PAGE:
Luminosity and deceleration studies of stream meteoroids in the Earth's atmosphere lead to the conclusion that the majority of these have mean bulk densities under 1.0 g/cm3, independent of mass (Verniani, 1967, 1973). This suggests that they are fluffy and probably have low elasticities, as further discussed in Sec. 7.4.

The first alternative (positive diffusion) leads necessarily to the more generally accepted theory of the comet-meteor stream complex (Kresak, 1968) which supposes that stream meteoroids derive from a monolithic block of ice and dust (Whipple's "icy conglomerate") and must diffuse both along and normal to the stream to be ultimately dispersed into interplanetary space (sporadic meteors). Such a theory bypasses the question of identifying a physically acceptable mechanism by which the monolithic cometary nucleus would have formed initially.

According to the second alternative (negative diffusion), a meteor stream can be kept together or contract under the condition that the self-focusing effect exceeds the disruptive effects due to planetary perturbations and solar radiation (Poynting-Robertson effect, etc.). As shown by Mendis (1973) and by Ip and Mendis (1974), this seems likely to occur under very general conditions. Hence a meteor stream may behave as a typical jet stream discussed in ch. 6. Their analysis also shows that the strong focusing by inelastic collision may be preceded by a transient phase of expansion of the stream. Due to its very large accretion cross section, a meteor stream may also be able to collect a significant amount of interplanetary dust and gas (Mendis, 1973).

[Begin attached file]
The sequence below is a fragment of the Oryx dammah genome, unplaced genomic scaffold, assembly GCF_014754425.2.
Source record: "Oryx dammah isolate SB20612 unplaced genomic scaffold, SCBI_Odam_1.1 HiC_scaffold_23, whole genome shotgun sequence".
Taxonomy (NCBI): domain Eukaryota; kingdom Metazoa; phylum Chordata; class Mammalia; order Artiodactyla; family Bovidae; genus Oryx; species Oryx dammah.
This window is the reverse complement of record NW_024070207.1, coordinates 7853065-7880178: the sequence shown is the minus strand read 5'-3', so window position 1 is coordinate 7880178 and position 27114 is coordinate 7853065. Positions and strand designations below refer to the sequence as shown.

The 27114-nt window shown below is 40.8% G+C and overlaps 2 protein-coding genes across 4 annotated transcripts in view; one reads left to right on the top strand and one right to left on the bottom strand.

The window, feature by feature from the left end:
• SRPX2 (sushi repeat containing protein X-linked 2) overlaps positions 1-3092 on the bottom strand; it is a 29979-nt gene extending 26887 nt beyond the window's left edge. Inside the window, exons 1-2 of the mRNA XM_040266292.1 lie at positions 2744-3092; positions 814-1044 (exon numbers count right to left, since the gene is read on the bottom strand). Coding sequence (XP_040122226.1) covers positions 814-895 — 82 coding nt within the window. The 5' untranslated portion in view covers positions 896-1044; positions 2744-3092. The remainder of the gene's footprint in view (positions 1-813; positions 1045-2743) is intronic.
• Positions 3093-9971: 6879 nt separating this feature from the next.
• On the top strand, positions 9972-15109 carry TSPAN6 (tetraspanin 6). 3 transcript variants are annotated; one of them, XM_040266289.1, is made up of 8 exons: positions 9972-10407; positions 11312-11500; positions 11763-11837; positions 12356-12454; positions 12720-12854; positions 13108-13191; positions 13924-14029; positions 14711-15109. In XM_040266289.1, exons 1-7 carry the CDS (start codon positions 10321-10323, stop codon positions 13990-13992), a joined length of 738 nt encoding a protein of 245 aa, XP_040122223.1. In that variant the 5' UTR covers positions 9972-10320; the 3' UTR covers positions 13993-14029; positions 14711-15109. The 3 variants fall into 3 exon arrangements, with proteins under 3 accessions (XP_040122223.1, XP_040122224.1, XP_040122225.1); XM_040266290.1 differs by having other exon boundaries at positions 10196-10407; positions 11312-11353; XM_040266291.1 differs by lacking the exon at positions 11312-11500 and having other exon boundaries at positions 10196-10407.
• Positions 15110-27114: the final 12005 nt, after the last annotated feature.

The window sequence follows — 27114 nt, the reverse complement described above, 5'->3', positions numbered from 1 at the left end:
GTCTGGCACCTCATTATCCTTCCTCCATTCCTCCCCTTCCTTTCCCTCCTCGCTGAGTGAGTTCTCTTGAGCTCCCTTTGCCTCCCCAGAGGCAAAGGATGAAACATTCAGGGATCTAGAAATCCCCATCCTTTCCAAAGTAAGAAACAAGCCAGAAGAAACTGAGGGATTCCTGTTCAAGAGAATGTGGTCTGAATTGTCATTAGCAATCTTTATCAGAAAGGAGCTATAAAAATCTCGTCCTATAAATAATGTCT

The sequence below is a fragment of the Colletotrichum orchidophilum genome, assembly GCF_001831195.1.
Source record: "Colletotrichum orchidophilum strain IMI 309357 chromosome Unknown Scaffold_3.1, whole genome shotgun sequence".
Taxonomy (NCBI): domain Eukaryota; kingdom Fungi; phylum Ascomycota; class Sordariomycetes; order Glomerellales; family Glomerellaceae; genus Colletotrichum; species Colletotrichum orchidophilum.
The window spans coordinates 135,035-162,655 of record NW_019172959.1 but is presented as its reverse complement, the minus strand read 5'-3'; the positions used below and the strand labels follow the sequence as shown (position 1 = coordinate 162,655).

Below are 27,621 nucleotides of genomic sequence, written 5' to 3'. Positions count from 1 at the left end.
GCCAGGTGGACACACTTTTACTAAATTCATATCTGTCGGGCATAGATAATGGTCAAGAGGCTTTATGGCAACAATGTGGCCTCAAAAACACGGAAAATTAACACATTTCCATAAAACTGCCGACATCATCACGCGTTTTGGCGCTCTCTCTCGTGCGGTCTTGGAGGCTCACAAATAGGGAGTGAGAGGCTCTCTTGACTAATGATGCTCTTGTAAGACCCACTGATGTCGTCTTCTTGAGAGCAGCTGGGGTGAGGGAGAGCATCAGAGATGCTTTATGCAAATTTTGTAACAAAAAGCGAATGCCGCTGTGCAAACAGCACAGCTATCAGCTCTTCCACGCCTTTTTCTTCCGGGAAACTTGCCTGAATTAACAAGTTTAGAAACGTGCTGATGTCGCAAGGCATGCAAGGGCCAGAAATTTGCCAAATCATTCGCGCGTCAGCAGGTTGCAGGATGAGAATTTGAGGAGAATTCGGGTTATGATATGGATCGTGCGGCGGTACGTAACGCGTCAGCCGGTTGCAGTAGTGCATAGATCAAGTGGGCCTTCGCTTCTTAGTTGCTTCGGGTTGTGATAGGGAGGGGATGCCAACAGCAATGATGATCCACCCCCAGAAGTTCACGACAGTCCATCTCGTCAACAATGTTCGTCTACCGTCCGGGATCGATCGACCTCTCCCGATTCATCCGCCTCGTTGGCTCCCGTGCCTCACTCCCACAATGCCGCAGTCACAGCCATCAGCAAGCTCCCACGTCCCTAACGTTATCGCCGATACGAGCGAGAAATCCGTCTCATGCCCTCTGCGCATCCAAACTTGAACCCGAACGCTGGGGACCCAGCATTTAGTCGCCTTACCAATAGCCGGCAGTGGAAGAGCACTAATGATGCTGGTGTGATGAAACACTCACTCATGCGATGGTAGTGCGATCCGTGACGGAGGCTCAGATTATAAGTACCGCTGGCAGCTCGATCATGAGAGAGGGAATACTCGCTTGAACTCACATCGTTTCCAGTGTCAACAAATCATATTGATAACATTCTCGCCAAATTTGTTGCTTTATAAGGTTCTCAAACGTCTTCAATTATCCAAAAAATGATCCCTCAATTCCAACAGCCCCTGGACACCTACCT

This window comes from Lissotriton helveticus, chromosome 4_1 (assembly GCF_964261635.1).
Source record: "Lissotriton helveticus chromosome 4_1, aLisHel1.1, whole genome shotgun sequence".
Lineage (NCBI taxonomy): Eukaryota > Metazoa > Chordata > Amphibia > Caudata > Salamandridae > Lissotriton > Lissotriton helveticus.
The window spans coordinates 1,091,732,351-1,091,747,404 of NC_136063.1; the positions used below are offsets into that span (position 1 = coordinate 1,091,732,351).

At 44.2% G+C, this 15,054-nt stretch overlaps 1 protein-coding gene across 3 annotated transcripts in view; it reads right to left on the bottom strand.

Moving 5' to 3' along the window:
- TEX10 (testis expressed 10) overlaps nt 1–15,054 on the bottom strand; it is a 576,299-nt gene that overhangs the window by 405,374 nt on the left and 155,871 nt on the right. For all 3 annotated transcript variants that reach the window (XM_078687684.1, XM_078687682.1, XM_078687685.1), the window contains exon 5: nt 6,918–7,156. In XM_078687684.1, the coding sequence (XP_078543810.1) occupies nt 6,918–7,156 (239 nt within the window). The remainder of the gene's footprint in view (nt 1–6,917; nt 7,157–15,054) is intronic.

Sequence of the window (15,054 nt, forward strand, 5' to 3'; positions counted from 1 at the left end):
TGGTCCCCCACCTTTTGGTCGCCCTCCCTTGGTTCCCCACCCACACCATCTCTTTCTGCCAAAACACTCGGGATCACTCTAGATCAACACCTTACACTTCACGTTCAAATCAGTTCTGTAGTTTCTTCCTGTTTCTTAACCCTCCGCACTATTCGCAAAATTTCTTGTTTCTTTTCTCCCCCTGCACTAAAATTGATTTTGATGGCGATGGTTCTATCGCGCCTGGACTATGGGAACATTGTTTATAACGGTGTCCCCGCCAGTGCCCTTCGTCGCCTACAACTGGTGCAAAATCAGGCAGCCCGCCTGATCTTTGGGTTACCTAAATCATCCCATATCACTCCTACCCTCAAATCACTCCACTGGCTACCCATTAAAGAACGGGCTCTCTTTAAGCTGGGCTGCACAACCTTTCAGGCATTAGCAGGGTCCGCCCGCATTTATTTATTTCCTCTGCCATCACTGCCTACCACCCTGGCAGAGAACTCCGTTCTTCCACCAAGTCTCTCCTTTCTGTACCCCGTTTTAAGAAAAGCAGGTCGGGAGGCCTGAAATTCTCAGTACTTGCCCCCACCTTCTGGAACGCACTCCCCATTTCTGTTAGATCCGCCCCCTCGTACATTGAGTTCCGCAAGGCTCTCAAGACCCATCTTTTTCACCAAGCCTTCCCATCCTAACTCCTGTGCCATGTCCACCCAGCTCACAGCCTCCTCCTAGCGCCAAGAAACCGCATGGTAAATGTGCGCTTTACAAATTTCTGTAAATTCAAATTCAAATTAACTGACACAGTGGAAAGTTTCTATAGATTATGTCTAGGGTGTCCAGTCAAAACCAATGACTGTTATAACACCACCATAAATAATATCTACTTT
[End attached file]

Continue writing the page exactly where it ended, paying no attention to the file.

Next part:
As the density in present-day meteor streams is much smaller than that in the jet streams discussed in ch. 12, it is possible that the accretional mechanism is of a somewhat different type.

[233] Trulsen (1971) has shown that planetary perturbations of meteor streams, rather than producing a general disruption, may cause density waves that build up slowly. If a number of such waves are forming, very large density increases can be caused statistically at some points, leading to the formation of a dense cloud of particles. These particles would ultimately agglomerate into a number of large aggregates which may accrete to form one body. This view then leads not to a model with a singular state of the cometary nucleus (as Whipple's "icy conglomerate" or Lyttleton's "sand bank"), but rather to a hierarchy of states ranging from a dispersed cloud of small particles to a single nucleus, with the latter the most likely final stable state.